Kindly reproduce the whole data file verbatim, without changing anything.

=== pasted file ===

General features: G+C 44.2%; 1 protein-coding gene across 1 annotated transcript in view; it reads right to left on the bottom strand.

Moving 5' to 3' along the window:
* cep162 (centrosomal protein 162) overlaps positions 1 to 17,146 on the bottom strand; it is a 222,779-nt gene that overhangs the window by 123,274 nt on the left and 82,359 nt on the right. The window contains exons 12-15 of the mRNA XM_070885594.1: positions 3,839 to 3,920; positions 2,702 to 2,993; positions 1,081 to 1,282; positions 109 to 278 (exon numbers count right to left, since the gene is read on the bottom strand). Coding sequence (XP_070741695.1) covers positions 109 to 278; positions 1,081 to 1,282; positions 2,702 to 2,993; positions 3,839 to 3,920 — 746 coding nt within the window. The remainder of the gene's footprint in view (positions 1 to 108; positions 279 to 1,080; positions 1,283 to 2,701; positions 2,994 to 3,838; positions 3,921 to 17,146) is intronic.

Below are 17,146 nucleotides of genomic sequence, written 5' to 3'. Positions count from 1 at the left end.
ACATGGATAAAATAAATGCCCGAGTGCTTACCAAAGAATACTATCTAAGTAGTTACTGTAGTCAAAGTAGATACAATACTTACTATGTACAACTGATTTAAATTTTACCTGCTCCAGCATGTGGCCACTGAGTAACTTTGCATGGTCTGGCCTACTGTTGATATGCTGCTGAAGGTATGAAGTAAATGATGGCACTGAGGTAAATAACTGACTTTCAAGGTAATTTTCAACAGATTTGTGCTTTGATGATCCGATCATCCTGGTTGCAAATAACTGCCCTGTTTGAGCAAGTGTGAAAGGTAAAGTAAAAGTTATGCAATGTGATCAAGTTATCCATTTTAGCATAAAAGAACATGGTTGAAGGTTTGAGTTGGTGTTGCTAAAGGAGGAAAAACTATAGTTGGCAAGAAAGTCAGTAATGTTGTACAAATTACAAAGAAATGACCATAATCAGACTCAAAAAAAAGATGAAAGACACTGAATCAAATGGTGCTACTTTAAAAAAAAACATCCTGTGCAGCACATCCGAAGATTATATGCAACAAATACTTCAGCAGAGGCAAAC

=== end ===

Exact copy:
General features: G+C 44.2%; 1 protein-coding gene across 1 annotated transcript in view; it reads right to left on the bottom strand.

Moving 5' to 3' along the window:
* cep162 (centrosomal protein 162) overlaps positions 1 to 17,146 on the bottom strand; it is a 222,779-nt gene that overhangs the window by 123,274 nt on the left and 82,359 nt on the right. The window contains exons 12-15 of the mRNA XM_070885594.1: positions 3,839 to 3,920; positions 2,702 to 2,993; positions 1,081 to 1,282; positions 109 to 278 (exon numbers count right to left, since the gene is read on the bottom strand). Coding sequence (XP_070741695.1) covers positions 109 to 278; positions 1,081 to 1,282; positions 2,702 to 2,993; positions 3,839 to 3,920 — 746 coding nt within the window. The remainder of the gene's footprint in view (positions 1 to 108; positions 279 to 1,080; positions 1,283 to 2,701; positions 2,994 to 3,838; positions 3,921 to 17,146) is intronic.

Below are 17,146 nucleotides of genomic sequence, written 5' to 3'. Positions count from 1 at the left end.
ACATGGATAAAATAAATGCCCGAGTGCTTACCAAAGAATACTATCTAAGTAGTTACTGTAGTCAAAGTAGATACAATACTTACTATGTACAACTGATTTAAATTTTACCTGCTCCAGCATGTGGCCACTGAGTAACTTTGCATGGTCTGGCCTACTGTTGATATGCTGCTGAAGGTATGAAGTAAATGATGGCACTGAGGTAAATAACTGACTTTCAAGGTAATTTTCAACAGATTTGTGCTTTGATGATCCGATCATCCTGGTTGCAAATAACTGCCCTGTTTGAGCAAGTGTGAAAGGTAAAGTAAAAGTTATGCAATGTGATCAAGTTATCCATTTTAGCATAAAAGAACATGGTTGAAGGTTTGAGTTGGTGTTGCTAAAGGAGGAAAAACTATAGTTGGCAAGAAAGTCAGTAATGTTGTACAAATTACAAAGAAATGACCATAATCAGACTCAAAAAAAAGATGAAAGACACTGAATCAAATGGTGCTACTTTAAAAAAAAACATCCTGTGCAGCACATCCGAAGATTATATGCAACAAATACTTCAGCAGAGGCAAAC